Lettuces, tomatoes, sugar snap peas, fast-growing radishes, and summer squash all grow quickly and don’t take long before they’re ready to start feeding you.
When your plants reach maturity, harvest frequently. Picking the fruit and leaves from your garden will not only allow you to eat but will also stimulate new growth in your garden.
You’ll save space and cut down on ground maintenance by encouraging your plants to grow upward with trellises and support structures. These are useful for climbing plants such as peas and pole beans as well as vining crops such as cucumbers and tomatoes.
Most garden vegetables are annuals, meaning you will need to plant them each year. This means that you should pay attention to your growing season length when choosing plant varieties because your vegetables will need to mature completely to produce food for you before the frosts come around.
While the idea of prize rose bushes makes flower gardens sound high-maintenance, there are a lot of easy flowers for a novice gardener to try out.
When picking and planning for flowers and more ornamental plants, you’ll want to think about height, size, texture, and even colors. And when it comes to flowerpot containers, a good rule is to pick three plants that work well together as thriller, spiller, and filler.
A thriller refers to a plant that catches interest and is fun to look at. A spiller refers to plant that will cascade over the side of the planter to give it length, including vines, strings of pearls, and other loosely flowing plants. A filler refers to a plant that can make the planter look full without absorbing too much attention itself, such as herbs like basil, ornamental plants like dusty miller, leafy greens including cabbage, kale or chard, or flowering plants.
Many hardier flowers can give off a rustic charm and fill out an area very well. These include queen anne’s lace and lavender. In fact, lavender is not only hardy, but it is also a deer deterrent, making it a good choice for planting near a vegetable garden to dissuade animals from making lunch out of your lettuces. Flowers like snapdragons and black-eyed susans can bring a lot of colors to your yard without making too much fuss.
Gardens for the Busy Professional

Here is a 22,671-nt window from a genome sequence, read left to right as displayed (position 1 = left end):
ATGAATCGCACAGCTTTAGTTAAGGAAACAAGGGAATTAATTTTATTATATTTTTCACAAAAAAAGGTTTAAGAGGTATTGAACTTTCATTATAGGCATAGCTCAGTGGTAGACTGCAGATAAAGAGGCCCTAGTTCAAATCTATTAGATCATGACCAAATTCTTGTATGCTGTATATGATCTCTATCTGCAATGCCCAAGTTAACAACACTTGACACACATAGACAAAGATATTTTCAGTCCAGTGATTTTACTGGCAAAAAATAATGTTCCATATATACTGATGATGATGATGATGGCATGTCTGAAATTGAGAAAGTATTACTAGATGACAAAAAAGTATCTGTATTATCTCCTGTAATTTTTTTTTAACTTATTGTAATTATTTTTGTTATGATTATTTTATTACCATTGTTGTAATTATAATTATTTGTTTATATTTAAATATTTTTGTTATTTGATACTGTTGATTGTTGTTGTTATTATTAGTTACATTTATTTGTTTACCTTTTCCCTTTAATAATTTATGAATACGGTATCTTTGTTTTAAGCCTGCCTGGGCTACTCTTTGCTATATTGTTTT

Gardens can be beautiful and relaxing, even when you don’t have a lot of time to spend in them. Sometimes the most you can do is mist a few succulents and hope for rain to take care of your window boxes.
When you’re busy, you need reliable plants. Hardy plants are plants that can take care of themselves such as lavender. These are most often perennials that can be trusted to come back year after year.
When planning a low-maintenance and relaxing garden, you want to plan and plant for every season at once, so that no matter what time of year it is something is always showing off its colors without you having to plant anything extra.
Drought-tolerant plants such as Agastache offer height to a large yard with pretty and colorful blooms, and they are known to attract hummingbirds and butterflies. Coreopsis flowers look as bright as an annual while nonetheless thriving in dry and sunny conditions. And bright flowers that come from bulbs are easy to take care of and only need dividing every five years.
Succulents like chicks and hens can provide ground cover across entire flower beds, look interesting, and are perfectly comfortable with inconsistent watering in rocky and otherwise challenging spaces. Similarly, ornamental grasses are self-sufficient, as they are used to soaking up whatever water is available from the soil. Ornamental grasses can also look good in a small bunch, for a small yard, or in large swaths to add their height to larger beds.
For low maintenance lawn care, replace out of the way bits of lawn or xeriscape with seating areas, rock gardens, and hardy wildflowers, so that you don’t need to worry about mowing or watering. The more native the wildflowers are to your area, the less effort you will need to spend taking care of them. Investing in thick mulches like bark chipping will help to discourage weeds and feed the soil without a lot of added effort.
A garden that allows you to relax and unwind can be a major blessing for the busy professional. Meditation gardens have become common to help people heal from their day-to-day lives and spend some restorative time in nature.